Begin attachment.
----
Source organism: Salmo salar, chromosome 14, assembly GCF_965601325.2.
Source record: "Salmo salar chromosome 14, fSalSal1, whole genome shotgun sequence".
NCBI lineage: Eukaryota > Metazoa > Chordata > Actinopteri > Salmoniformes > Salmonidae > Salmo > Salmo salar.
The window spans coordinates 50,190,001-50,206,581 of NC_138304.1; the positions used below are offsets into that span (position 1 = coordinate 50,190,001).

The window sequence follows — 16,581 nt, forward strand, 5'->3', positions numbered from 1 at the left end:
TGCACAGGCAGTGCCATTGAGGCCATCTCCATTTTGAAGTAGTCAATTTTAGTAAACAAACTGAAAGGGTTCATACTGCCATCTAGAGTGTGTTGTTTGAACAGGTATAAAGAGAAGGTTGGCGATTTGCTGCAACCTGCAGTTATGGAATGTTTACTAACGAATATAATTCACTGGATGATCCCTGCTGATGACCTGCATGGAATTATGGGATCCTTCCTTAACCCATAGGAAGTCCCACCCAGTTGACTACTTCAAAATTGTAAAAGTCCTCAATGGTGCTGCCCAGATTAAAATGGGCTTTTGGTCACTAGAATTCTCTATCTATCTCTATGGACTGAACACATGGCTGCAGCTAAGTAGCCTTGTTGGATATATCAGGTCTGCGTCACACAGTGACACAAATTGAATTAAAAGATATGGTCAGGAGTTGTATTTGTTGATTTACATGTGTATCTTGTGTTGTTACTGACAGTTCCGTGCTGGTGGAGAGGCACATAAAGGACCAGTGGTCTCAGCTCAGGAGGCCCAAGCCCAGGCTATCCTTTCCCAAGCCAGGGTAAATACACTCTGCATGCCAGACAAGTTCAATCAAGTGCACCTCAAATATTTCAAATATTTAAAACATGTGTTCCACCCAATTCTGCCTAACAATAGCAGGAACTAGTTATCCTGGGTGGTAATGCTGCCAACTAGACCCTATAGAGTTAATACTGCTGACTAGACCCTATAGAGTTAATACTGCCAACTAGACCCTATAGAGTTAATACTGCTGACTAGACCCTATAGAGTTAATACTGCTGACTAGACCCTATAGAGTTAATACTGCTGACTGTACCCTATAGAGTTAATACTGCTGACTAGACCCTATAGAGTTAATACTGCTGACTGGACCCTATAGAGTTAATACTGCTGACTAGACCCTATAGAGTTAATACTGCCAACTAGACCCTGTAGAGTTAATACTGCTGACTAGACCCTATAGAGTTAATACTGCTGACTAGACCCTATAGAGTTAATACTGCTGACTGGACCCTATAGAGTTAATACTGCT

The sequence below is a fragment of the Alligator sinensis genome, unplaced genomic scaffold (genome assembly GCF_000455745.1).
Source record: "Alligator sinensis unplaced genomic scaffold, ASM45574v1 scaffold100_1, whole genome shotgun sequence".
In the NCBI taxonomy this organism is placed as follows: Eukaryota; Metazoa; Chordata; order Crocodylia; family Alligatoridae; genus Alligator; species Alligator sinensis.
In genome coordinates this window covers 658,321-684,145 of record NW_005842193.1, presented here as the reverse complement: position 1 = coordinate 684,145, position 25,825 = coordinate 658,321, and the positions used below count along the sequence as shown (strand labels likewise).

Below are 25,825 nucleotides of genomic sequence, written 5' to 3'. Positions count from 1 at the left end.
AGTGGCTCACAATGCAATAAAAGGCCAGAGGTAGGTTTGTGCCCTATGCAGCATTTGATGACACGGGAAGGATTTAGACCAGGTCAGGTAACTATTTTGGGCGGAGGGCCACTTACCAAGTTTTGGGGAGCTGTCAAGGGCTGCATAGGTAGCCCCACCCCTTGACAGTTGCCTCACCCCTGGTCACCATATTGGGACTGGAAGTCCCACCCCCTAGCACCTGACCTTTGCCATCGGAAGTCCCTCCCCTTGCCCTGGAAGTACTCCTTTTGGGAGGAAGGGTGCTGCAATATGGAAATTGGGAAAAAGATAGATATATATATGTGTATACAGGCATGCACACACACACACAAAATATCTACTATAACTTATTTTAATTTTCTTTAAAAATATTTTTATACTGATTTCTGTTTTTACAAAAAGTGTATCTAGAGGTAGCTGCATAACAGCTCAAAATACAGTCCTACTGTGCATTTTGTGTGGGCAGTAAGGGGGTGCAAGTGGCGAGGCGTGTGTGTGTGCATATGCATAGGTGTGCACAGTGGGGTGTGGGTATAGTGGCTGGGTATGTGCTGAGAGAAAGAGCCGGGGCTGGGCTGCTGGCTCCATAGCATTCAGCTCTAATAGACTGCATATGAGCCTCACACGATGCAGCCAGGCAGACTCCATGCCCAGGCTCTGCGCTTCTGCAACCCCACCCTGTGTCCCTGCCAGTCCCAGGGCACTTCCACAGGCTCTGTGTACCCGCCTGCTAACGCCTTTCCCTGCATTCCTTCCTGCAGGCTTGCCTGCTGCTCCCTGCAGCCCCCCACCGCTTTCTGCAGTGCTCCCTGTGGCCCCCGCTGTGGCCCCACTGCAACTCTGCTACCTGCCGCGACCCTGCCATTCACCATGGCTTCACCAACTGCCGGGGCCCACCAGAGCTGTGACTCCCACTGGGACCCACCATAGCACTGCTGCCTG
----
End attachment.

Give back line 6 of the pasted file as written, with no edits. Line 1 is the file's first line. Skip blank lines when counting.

TGCACAGGCAGTGCCATTGAGGCCATCTCCATTTTGAAGTAGTCAATTTTAGTAAACAAACTGAAAGGGTTCATACTGCCATCTAGAGTGTGTTGTTTGAACAGGTATAAAGAGAAGGTTGGCGATTTGCTGCAACCTGCAGTTATGGAATGTTTACTAACGAATATAATTCACTGGATGATCCCTGCTGATGACCTGCATGGAATTATGGGATCCTTCCTTAACCCATAGGAAGTCCCACCCAGTTGACTACTTCAAAATTGTAAAAGTCCTCAATGGTGCTGCCCAGATTAAAATGGGCTTTTGGTCACTAGAATTCTCTATCTATCTCTATGGACTGAACACATGGCTGCAGCTAAGTAGCCTTGTTGGATATATCAGGTCTGCGTCACACAGTGACACAAATTGAATTAAAAGATATGGTCAGGAGTTGTATTTGTTGATTTACATGTGTATCTTGTGTTGTTACTGACAGTTCCGTGCTGGTGGAGAGGCACATAAAGGACCAGTGGTCTCAGCTCAGGAGGCCCAAGCCCAGGCTATCCTTTCCCAAGCCAGGGTAAATACACTCTGCATGCCAGACAAGTTCAATCAAGTGCACCTCAAATATTTCAAATATTTAAAACATGTGTTCCACCCAATTCTGCCTAACAATAGCAGGAACTAGTTATCCTGGGTGGTAATGCTGCCAACTAGACCCTATAGAGTTAATACTGCTGACTAGACCCTATAGAGTTAATACTGCCAACTAGACCCTATAGAGTTAATACTGCTGACTAGACCCTATAGAGTTAATACTGCTGACTAGACCCTATAGAGTTAATACTGCTGACTGTACCCTATAGAGTTAATACTGCTGACTAGACCCTATAGAGTTAATACTGCTGACTGGACCCTATAGAGTTAATACTGCTGACTAGACCCTATAGAGTTAATACTGCCAACTAGACCCTGTAGAGTTAATACTGCTGACTAGACCCTATAGAGTTAATACTGCTGACTAGACCCTATAGAGTTAATACTGCTGACTGGACCCTATAGAGTTAATACTGCT